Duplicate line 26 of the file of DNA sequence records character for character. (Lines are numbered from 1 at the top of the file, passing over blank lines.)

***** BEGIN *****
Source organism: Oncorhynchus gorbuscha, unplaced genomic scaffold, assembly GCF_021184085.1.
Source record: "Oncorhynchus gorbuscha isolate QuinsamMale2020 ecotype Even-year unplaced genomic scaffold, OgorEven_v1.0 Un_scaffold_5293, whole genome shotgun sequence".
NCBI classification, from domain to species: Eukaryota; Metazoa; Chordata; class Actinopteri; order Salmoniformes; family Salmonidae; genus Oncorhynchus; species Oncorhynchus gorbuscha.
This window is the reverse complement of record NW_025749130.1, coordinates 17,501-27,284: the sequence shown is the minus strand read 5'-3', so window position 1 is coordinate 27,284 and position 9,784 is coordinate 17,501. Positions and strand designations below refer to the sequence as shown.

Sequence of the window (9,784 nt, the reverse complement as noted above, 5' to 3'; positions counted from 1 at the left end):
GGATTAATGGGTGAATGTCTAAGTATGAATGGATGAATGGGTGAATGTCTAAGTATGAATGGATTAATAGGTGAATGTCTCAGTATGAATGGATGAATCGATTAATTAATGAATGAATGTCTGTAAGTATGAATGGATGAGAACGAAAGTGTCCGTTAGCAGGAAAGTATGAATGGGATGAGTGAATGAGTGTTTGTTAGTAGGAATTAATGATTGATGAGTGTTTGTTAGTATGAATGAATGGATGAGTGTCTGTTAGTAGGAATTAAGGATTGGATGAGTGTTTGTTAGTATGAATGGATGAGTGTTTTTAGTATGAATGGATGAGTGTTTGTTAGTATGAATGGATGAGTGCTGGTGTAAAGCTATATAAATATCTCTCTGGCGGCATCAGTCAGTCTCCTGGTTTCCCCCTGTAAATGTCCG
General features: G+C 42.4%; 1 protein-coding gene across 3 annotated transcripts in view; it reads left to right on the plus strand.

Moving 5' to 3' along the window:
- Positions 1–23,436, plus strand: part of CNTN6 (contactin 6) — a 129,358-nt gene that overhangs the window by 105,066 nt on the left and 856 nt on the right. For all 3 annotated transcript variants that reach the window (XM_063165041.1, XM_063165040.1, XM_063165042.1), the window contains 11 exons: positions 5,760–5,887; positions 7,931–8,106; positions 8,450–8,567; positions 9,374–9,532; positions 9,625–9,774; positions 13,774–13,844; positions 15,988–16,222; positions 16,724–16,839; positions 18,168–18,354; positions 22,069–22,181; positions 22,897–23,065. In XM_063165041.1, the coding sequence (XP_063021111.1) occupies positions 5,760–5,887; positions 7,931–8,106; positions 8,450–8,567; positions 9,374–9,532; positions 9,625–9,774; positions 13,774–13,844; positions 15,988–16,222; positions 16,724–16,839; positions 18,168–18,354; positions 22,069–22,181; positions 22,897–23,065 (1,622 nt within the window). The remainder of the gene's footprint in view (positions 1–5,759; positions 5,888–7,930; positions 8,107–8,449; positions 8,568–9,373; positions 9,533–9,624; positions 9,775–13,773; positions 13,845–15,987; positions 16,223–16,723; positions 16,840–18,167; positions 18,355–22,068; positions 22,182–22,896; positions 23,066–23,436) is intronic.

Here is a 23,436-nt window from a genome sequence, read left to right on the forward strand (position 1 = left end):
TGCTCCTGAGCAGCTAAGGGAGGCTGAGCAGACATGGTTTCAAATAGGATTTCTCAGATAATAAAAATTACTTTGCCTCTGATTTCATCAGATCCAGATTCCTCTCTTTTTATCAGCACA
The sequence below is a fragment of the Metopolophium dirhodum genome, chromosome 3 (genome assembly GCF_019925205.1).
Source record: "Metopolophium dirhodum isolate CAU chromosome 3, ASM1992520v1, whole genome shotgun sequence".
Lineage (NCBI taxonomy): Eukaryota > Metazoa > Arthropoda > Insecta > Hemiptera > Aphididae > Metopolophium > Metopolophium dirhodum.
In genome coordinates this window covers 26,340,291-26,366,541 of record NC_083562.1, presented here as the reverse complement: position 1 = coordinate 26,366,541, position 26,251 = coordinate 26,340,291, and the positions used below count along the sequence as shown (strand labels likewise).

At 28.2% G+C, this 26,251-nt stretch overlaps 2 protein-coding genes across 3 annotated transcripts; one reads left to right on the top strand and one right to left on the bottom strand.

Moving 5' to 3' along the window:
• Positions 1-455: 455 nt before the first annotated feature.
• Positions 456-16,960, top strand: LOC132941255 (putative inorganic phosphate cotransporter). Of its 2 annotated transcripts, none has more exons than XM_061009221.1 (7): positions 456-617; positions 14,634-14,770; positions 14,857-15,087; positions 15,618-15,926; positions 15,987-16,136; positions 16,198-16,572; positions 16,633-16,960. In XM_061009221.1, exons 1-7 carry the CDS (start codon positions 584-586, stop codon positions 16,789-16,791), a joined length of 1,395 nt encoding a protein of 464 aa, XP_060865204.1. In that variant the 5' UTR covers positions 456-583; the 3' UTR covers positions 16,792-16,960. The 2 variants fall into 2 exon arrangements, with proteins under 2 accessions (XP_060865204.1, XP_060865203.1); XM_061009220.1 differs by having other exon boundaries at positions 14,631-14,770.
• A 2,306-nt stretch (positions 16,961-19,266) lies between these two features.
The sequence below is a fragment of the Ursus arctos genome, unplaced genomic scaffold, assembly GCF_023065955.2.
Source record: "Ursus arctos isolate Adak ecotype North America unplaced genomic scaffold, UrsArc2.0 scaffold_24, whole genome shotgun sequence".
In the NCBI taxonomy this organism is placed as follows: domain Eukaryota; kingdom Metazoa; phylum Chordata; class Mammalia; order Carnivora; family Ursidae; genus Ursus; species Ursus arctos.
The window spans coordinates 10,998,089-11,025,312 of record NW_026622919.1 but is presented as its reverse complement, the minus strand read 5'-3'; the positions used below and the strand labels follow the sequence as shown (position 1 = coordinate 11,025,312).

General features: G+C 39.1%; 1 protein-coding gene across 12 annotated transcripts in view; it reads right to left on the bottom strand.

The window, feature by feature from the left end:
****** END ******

The window, feature by feature from the left end: